Our previous National Aboriginal Women’s Summit, the first one in Newfoundland [in 2007], we were … shoulder-to-shoulder with the premiers addressing issues. This time it was far less: we were there with ministers, who had no mandate, and they knew we were there for one issue. They knew what we were asking for. They knew we wanted a missing and murdered national women’s inquiry and we didn’t get it. It was just a nice exercise for them, I guess, because they weren’t ready to do anything.
HMC: Why do you think a national inquiry and national action plan to address the issue of missing and murdered Indigenous women is the best course of action?
CM: Our concern about a ‘task force’ and anything lower and less is that what normally happens is that the governments go and do what little they’re willing to do; it’s not done in partnership with us; it’s not done in public; and it’s not going to look at the issue of missing and murdered women and the cases across the country, and the wide scope, and mandate that an inquiry would give. It would be less.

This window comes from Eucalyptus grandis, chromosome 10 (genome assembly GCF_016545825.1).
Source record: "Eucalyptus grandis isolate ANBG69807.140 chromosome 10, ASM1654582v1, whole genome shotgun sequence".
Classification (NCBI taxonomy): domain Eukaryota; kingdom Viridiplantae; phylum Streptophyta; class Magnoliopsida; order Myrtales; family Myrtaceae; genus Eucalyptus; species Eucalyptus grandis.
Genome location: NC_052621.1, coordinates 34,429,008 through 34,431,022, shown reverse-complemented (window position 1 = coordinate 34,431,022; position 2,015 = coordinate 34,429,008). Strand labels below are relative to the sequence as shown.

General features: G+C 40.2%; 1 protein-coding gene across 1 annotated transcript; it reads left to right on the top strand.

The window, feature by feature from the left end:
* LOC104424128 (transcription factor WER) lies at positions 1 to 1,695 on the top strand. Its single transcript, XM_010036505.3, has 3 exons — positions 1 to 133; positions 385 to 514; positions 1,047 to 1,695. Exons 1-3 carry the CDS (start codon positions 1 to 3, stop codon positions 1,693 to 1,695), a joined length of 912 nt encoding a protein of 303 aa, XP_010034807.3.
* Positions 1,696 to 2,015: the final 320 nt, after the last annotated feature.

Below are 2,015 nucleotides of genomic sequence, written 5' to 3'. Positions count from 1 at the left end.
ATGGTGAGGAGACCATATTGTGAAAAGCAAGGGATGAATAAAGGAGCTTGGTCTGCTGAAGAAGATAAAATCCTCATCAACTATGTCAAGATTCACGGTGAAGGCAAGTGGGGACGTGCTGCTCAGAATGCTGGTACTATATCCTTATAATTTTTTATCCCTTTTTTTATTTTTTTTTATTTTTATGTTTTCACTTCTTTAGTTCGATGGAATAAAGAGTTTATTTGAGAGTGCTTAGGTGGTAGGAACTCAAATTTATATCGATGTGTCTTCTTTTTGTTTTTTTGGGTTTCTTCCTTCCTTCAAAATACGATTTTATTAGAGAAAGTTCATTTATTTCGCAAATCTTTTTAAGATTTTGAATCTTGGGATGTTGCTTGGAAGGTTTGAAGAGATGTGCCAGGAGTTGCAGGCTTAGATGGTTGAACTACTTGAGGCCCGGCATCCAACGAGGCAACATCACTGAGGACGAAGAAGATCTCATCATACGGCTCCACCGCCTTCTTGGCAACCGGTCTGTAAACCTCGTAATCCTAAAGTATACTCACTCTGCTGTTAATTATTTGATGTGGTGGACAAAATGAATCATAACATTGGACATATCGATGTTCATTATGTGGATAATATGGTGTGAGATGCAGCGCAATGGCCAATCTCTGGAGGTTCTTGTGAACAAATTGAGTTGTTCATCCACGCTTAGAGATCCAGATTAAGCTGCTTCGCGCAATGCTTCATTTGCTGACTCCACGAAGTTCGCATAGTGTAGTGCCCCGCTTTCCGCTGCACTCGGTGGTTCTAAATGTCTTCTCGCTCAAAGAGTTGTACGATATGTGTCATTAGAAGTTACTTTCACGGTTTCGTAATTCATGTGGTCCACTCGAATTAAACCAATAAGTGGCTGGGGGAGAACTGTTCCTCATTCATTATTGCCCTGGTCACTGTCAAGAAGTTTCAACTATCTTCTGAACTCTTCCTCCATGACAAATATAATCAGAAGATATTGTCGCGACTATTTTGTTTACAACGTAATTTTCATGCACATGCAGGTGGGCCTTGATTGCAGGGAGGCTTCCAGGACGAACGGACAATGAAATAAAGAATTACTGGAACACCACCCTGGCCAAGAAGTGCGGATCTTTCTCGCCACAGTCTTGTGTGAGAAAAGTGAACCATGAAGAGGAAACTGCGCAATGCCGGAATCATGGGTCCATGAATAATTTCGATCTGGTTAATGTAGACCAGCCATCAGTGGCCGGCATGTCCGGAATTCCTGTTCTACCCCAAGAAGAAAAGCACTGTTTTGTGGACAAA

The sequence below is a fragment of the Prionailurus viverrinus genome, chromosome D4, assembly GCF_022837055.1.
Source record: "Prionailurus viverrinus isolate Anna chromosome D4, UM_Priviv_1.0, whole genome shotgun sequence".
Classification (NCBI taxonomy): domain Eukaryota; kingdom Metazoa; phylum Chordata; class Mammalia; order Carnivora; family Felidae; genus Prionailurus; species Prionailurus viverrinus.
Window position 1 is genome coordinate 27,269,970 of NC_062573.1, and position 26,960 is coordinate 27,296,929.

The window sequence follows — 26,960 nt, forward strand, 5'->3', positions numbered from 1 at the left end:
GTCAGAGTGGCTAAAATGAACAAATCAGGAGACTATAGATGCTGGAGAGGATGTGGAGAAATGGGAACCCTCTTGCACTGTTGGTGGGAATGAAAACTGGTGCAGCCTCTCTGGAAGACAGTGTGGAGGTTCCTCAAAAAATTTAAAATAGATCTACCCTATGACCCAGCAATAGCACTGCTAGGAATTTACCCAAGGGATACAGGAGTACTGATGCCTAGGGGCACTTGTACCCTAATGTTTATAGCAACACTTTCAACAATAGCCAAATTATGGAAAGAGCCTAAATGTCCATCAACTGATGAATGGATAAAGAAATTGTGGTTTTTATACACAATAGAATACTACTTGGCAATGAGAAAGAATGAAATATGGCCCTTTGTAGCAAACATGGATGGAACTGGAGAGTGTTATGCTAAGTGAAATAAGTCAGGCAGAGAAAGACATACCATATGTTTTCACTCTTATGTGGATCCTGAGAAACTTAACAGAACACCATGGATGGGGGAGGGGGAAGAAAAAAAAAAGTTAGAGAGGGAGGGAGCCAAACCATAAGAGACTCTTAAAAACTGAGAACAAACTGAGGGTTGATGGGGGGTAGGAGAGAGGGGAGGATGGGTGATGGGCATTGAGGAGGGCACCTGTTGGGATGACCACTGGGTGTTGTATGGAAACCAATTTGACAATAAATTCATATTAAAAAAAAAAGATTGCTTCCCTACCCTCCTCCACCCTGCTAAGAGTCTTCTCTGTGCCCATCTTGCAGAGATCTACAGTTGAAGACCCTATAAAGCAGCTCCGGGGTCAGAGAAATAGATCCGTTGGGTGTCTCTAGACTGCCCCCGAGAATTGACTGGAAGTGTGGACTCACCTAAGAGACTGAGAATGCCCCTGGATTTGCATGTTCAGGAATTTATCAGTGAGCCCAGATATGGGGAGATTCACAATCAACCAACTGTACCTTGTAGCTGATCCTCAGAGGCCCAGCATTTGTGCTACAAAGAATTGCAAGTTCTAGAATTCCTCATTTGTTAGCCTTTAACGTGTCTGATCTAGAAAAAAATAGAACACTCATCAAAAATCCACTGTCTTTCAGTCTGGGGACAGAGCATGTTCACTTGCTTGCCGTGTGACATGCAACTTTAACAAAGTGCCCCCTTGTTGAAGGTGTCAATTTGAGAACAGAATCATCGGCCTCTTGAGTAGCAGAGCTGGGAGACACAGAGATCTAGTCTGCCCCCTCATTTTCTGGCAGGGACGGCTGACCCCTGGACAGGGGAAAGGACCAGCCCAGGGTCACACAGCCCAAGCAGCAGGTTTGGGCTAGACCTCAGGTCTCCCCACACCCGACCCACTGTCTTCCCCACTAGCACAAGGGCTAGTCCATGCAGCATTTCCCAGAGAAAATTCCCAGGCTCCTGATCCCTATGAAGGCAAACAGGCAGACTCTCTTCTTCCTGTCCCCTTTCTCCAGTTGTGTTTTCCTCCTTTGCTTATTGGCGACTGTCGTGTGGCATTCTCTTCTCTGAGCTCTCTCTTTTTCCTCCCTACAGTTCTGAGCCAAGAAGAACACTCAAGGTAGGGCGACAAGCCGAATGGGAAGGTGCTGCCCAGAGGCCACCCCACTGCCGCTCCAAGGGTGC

And often they’re — I don't want to say a waste of time and energy — but it’s like the B.C. [Missing Women Commission] Inquiry: they did something without engaging the Aboriginal people … and it’s not successful. They had lawyers for the Crown … and one for Aboriginal people. It wasn’t meaningful to Aboriginal people.
So there are concerns about processes that are not going to give the full scope and mandate that we need. We need to be there to evidence it, and Canadians and the international world need to see what’s going on in Canada’s backyard.
HMC: The Assembly of Manitoba Chiefs and other Indigenous groups were excluded from the summit and held their own meeting at the same time, which you attended. What did you think of this separate event?
CM: I think the problem with how Canada’s approaching the missing and murdered women’s file is that it’s been exclusive to Aboriginal people.
I know British Columbia hosted a conference on Aboriginal women’s violence in June, but the agenda and the participation was so closed and tight that there were groups in the Downtown East Side, Vancouver, that couldn’t get into this conference. And I attended that conference and I found there was no opportunity for participants to speak freely.